The naysayer might want to (1) debate whether Jesus lived a perfect life, and (2) also say ‘so we know we’re not perfect, so what? God still loves us anyway, so he would accept me into heaven, I’m not a bad person’. The first point is another subject, maybe for another day. On the second point, yes, God still love us, but He commanded the Israelites in the Old Testament to “be holy, because I am holy” (Leviticus 19:2).
In the Old Testament, God’s people kept disappointing him with their sin and wickedness (not being holy), and God had Moses and Aaron institute a prescribed and precise system of animal sacrifice, which by the spilling and shedding of blood (because the penalty of sin is death, and spilling of blood represents death) would atone for the sin of the people and make things right with God (Leviticus chapters 16-17).
By the time Jesus was born (start of New Testament) and started his ministry 2000 plus years ago, the system of animal sacrifice for atonement of sins was firmly established. Then Jesus preached the Sermon on the Mount and at the end of it commanded us to “Be perfect, therefore, as your heavenly Father is perfect” (Matthew 5:48). Now didn’t God say in Genesis that he created man in his image? And Adam and Eve for a time didn’t sin, at all. So on the basis of God’s creation it’s actually somewhat valid for him to expect us to be perfect.
Let me get this straight, you might say. Not only is God and Jesus Christ perfect, but He wants us to be perfect? Yep. According to the Bible, we need either to be perfect (a very tall order indeed) or we need a fix (they say fix in Oklahoma, where I’m from originally), or a repair, or a remedy for our imperfectness. What I mean by this is a way to look like we’re perfect to God, even though we’re not. I think most all of humanity, when it comes down to it, would choose the latter option.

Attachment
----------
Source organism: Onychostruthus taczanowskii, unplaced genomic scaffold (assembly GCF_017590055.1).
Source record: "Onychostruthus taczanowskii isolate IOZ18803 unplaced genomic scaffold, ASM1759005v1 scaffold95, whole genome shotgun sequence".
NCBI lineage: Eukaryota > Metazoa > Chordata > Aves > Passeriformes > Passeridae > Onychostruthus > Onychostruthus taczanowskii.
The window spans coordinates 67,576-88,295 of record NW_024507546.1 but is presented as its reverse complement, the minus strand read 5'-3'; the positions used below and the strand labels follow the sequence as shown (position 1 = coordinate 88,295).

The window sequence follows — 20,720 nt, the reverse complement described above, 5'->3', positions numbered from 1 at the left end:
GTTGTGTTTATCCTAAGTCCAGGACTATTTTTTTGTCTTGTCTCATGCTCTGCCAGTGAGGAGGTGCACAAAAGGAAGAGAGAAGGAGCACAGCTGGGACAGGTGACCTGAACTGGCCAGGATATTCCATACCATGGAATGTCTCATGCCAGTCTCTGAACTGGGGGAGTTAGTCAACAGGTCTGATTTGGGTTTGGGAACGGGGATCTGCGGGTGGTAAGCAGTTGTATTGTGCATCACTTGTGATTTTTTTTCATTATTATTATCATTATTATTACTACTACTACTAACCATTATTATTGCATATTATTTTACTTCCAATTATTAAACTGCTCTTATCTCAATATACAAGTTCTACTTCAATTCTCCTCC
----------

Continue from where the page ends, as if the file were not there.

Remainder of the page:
Jesus Christ himself is the fix for our imperfectness, and the way to repair the broken relationship we have with God due to our sin. He is the Son of God, part of the Holy Trinity, which is portrayed and displayed in the Old and New Testament. Thusly, he is God, and admitted as much in the gospels before he was crucified on the cross.
Do I mean Jesus will help us not commit sin at all and be perfect? Yes and no, kind of. Walking spiritually ‘in Christ’ will grow a desire in your heart to please God with your actions, desires, and thoughts. Avoiding sin only because you know its wrong quickly not only becomes tiring, it becomes impossible! Also, can imperfect humans really be perfect, really? Not by our own efforts, not by our own works. Even the Pope and Billy Graham sin. So where does that leave us, desperate?
For a moment only; no, that leaves us totally and completely dependent on Christ to perfect us, to make us perfect. But does the Bible say He does this? Yes! From Hebrews 10:14: “because by one sacrifice he has made perfect forever those who are being made holy (Christians being sanctified).” There it is, straight from the Holy word of God. We REALLY CAN are made perfect in God’s eyes, without actually being perfect!